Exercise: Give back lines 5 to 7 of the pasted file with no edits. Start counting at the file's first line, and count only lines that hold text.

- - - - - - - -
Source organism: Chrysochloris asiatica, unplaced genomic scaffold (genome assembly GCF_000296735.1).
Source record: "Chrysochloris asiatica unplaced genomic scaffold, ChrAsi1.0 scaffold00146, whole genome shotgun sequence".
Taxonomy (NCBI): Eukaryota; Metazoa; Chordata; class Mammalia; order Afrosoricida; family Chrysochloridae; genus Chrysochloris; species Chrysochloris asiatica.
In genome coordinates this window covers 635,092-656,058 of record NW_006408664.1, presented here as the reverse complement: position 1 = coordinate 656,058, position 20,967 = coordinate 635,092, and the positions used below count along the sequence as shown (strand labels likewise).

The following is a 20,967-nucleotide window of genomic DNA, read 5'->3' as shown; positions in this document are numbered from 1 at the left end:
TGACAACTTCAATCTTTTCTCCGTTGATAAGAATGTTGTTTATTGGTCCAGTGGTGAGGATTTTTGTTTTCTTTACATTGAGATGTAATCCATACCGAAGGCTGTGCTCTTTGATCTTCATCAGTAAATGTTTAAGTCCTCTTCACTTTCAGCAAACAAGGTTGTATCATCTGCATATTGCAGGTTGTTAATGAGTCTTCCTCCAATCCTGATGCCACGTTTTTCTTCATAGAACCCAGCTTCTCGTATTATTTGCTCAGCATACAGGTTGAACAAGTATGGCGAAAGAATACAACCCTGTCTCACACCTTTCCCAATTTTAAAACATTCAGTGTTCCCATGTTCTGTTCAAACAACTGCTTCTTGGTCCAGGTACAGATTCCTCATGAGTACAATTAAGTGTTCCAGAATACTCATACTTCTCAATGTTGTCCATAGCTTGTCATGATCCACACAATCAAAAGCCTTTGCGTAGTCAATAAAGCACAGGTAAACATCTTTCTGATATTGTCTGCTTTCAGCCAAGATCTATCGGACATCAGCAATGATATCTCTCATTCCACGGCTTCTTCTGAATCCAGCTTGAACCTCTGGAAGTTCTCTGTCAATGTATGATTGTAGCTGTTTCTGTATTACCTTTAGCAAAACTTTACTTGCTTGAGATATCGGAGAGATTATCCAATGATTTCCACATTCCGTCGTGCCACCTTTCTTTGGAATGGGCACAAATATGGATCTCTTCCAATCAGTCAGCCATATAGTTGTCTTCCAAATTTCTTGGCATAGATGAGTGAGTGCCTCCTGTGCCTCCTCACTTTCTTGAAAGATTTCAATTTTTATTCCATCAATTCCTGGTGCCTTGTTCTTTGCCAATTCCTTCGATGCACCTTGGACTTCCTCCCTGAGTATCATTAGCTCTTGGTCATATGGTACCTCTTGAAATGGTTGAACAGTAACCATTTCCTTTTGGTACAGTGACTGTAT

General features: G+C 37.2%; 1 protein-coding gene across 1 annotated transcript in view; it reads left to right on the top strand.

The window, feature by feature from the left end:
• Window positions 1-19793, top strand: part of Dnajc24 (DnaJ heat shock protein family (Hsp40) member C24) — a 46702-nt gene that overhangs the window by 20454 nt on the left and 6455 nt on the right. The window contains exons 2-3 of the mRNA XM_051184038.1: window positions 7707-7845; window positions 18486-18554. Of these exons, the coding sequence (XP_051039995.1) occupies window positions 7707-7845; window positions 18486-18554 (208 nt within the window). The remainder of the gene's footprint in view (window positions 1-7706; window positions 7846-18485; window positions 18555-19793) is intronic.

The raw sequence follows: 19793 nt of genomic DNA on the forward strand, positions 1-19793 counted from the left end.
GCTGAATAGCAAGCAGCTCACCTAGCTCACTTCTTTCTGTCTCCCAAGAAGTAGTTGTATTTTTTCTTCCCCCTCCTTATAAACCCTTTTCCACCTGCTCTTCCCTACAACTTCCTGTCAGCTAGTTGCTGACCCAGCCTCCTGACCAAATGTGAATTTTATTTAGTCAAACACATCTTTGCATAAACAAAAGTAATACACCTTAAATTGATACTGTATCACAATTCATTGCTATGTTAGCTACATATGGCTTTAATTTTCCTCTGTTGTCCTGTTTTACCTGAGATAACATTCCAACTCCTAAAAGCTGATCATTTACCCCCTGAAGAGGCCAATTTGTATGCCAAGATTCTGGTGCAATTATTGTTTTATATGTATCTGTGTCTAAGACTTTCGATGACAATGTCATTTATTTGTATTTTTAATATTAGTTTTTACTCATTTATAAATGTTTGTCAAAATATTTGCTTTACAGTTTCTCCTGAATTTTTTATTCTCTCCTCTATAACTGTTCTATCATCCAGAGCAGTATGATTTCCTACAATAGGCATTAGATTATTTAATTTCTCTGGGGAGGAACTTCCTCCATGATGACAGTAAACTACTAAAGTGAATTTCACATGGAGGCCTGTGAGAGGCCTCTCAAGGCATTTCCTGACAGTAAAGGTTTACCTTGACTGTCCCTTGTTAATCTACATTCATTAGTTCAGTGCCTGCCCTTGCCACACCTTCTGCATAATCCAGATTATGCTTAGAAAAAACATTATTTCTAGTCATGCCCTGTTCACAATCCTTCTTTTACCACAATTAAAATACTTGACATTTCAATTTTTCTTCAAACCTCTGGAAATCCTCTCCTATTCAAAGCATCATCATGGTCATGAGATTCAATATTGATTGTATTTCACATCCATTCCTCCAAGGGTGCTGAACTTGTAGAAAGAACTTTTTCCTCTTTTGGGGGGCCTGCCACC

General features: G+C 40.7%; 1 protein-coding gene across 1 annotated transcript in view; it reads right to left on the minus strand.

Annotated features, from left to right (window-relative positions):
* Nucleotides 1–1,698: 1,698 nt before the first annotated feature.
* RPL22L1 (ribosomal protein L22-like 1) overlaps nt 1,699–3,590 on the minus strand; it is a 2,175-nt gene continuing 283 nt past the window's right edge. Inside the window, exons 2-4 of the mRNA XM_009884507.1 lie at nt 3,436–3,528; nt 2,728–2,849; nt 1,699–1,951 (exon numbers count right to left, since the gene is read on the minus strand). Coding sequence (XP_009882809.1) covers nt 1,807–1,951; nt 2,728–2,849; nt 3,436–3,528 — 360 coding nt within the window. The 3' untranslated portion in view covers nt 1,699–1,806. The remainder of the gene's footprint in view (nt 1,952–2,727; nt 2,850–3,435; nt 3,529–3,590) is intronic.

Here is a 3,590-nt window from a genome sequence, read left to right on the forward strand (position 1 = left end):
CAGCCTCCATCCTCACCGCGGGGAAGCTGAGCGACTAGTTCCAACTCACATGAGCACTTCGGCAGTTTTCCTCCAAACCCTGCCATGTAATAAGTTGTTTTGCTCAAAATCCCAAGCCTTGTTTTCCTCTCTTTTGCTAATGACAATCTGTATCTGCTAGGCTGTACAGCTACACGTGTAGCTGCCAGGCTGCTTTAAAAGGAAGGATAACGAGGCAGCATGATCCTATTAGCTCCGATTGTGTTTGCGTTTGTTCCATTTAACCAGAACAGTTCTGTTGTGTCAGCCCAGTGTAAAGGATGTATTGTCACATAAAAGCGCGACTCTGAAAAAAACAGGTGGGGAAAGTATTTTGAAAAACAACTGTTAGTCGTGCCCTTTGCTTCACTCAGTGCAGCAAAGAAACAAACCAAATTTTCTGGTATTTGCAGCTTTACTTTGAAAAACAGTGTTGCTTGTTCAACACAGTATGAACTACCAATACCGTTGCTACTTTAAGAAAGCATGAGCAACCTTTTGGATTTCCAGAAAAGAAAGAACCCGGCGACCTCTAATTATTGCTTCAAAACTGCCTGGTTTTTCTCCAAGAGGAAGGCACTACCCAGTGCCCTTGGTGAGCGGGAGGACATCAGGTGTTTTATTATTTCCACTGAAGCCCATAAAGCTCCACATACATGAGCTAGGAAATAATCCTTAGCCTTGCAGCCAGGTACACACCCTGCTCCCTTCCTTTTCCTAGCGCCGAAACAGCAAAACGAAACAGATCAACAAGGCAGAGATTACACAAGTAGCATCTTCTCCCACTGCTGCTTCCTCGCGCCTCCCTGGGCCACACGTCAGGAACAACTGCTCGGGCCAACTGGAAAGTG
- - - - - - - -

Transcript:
The following is a 20,967-nucleotide window of genomic DNA, read 5'->3' as shown; positions in this document are numbered from 1 at the left end:
TGACAACTTCAATCTTTTCTCCGTTGATAAGAATGTTGTTTATTGGTCCAGTGGTGAGGATTTTTGTTTTCTTTACATTGAGATGTAATCCATACCGAAGGCTGTGCTCTTTGATCTTCATCAGTAAATGTTTAAGTCCTCTTCACTTTCAGCAAACAAGGTTGTATCATCTGCATATTGCAGGTTGTTAATGAGTCTTCCTCCAATCCTGATGCCACGTTTTTCTTCATAGAACCCAGCTTCTCGTATTATTTGCTCAGCATACAGGTTGAACAAGTATGGCGAAAGAATACAACCCTGTCTCACACCTTTCCCAATTTTAAAACATTCAGTGTTCCCATGTTCTGTTCAAACAACTGCTTCTTGGTCCAGGTACAGATTCCTCATGAGTACAATTAAGTGTTCCAGAATACTCATACTTCTCAATGTTGTCCATAGCTTGTCATGATCCACACAATCAAAAGCCTTTGCGTAGTCAATAAAGCACAGGTAAACATCTTTCTGATATTGTCTGCTTTCAGCCAAGATCTATCGGACATCAGCAATGATATCTCTCATTCCACGGCTTCTTCTGAATCCAGCTTGAACCTCTGGAAGTTCTCTGTCAATGTATGATTGTAGCTGTTTCTGTATTACCTTTAGCAAAACTTTACTTGCTTGAGATATCGGAGAGATTATCCAATGATTTCCACATTCCGTCGTGCCACCTTTCTTTGGAATGGGCACAAATATGGATCTCTTCCAATCAGTCAGCCATATAGTTGTCTTCCAAATTTCTTGGCATAGATGAGTGAGTGCCTCCTGTGCCTCCTCACTTTCTTGAAAGATTTCAATTTTTATTCCATCAATTCCTGGTGCCTTGTTCTTTGCCAATTCCTTCGATGCACCTTGGACTTCCTCCCTGAGTATCATTAGCTCTTGGTCATATGGTACCTCTTGAAATGGTTGAACAGTAACCATTTCCTTTTGGTACAGTGACTGTAT

General features: G+C 37.2%; 1 protein-coding gene across 1 annotated transcript in view; it reads left to right on the top strand.